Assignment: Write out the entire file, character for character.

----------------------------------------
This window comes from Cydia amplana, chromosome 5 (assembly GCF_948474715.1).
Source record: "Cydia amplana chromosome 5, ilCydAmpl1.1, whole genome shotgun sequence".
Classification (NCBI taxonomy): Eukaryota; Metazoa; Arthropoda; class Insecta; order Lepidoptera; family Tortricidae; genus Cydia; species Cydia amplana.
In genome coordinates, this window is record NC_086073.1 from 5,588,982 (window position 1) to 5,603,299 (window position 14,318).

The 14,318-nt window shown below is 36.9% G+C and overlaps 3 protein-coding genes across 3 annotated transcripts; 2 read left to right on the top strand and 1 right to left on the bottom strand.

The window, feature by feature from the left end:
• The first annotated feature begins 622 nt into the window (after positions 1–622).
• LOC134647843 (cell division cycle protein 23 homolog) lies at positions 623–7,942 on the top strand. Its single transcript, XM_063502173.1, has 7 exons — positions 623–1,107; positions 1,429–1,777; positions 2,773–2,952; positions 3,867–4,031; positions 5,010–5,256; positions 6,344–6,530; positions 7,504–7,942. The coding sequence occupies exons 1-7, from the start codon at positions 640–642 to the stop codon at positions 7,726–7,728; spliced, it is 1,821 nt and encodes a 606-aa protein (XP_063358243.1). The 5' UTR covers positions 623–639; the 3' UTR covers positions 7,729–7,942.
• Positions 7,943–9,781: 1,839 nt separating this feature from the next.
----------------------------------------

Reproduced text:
This window comes from Cydia amplana, chromosome 5 (assembly GCF_948474715.1).
Source record: "Cydia amplana chromosome 5, ilCydAmpl1.1, whole genome shotgun sequence".
Classification (NCBI taxonomy): Eukaryota; Metazoa; Arthropoda; class Insecta; order Lepidoptera; family Tortricidae; genus Cydia; species Cydia amplana.
In genome coordinates, this window is record NC_086073.1 from 5,588,982 (window position 1) to 5,603,299 (window position 14,318).

The 14,318-nt window shown below is 36.9% G+C and overlaps 3 protein-coding genes across 3 annotated transcripts; 2 read left to right on the top strand and 1 right to left on the bottom strand.

The window, feature by feature from the left end:
• The first annotated feature begins 622 nt into the window (after positions 1–622).
• LOC134647843 (cell division cycle protein 23 homolog) lies at positions 623–7,942 on the top strand. Its single transcript, XM_063502173.1, has 7 exons — positions 623–1,107; positions 1,429–1,777; positions 2,773–2,952; positions 3,867–4,031; positions 5,010–5,256; positions 6,344–6,530; positions 7,504–7,942. The coding sequence occupies exons 1-7, from the start codon at positions 640–642 to the stop codon at positions 7,726–7,728; spliced, it is 1,821 nt and encodes a 606-aa protein (XP_063358243.1). The 5' UTR covers positions 623–639; the 3' UTR covers positions 7,729–7,942.
• Positions 7,943–9,781: 1,839 nt separating this feature from the next.